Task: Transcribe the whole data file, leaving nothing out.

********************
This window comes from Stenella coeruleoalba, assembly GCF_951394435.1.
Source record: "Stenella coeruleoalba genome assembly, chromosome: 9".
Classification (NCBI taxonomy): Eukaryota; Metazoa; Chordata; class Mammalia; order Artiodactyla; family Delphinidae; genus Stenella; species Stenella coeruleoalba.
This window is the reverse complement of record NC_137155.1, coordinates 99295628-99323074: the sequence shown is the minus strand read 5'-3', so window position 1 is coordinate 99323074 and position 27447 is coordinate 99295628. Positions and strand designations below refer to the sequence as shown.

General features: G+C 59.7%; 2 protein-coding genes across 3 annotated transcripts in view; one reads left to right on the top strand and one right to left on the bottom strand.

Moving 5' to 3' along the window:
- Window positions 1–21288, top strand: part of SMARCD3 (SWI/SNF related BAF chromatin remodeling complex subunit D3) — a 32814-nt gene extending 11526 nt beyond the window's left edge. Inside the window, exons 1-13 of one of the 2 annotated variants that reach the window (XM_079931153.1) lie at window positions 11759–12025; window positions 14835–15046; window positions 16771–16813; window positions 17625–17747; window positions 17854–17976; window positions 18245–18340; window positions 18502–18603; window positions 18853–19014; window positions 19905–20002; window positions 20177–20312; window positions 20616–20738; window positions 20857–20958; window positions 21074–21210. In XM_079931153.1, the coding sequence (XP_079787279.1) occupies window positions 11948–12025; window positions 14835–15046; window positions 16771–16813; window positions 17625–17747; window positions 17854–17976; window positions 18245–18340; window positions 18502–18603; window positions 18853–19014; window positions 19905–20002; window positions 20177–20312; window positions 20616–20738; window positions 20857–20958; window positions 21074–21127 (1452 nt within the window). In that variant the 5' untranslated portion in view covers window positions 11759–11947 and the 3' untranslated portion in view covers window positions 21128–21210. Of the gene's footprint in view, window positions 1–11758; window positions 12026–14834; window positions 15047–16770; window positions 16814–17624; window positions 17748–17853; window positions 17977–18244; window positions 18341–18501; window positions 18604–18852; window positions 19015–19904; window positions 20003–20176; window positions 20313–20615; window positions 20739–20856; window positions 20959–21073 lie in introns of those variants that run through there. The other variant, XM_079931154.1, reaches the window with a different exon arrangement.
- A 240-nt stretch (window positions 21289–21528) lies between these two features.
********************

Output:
This window comes from Stenella coeruleoalba, assembly GCF_951394435.1.
Source record: "Stenella coeruleoalba genome assembly, chromosome: 9".
Classification (NCBI taxonomy): Eukaryota; Metazoa; Chordata; class Mammalia; order Artiodactyla; family Delphinidae; genus Stenella; species Stenella coeruleoalba.
This window is the reverse complement of record NC_137155.1, coordinates 99295628-99323074: the sequence shown is the minus strand read 5'-3', so window position 1 is coordinate 99323074 and position 27447 is coordinate 99295628. Positions and strand designations below refer to the sequence as shown.

General features: G+C 59.7%; 2 protein-coding genes across 3 annotated transcripts in view; one reads left to right on the top strand and one right to left on the bottom strand.

Moving 5' to 3' along the window:
- Window positions 1–21288, top strand: part of SMARCD3 (SWI/SNF related BAF chromatin remodeling complex subunit D3) — a 32814-nt gene extending 11526 nt beyond the window's left edge. Inside the window, exons 1-13 of one of the 2 annotated variants that reach the window (XM_079931153.1) lie at window positions 11759–12025; window positions 14835–15046; window positions 16771–16813; window positions 17625–17747; window positions 17854–17976; window positions 18245–18340; window positions 18502–18603; window positions 18853–19014; window positions 19905–20002; window positions 20177–20312; window positions 20616–20738; window positions 20857–20958; window positions 21074–21210. In XM_079931153.1, the coding sequence (XP_079787279.1) occupies window positions 11948–12025; window positions 14835–15046; window positions 16771–16813; window positions 17625–17747; window positions 17854–17976; window positions 18245–18340; window positions 18502–18603; window positions 18853–19014; window positions 19905–20002; window positions 20177–20312; window positions 20616–20738; window positions 20857–20958; window positions 21074–21127 (1452 nt within the window). In that variant the 5' untranslated portion in view covers window positions 11759–11947 and the 3' untranslated portion in view covers window positions 21128–21210. Of the gene's footprint in view, window positions 1–11758; window positions 12026–14834; window positions 15047–16770; window positions 16814–17624; window positions 17748–17853; window positions 17977–18244; window positions 18341–18501; window positions 18604–18852; window positions 19015–19904; window positions 20003–20176; window positions 20313–20615; window positions 20739–20856; window positions 20959–21073 lie in introns of those variants that run through there. The other variant, XM_079931154.1, reaches the window with a different exon arrangement.
- A 240-nt stretch (window positions 21289–21528) lies between these two features.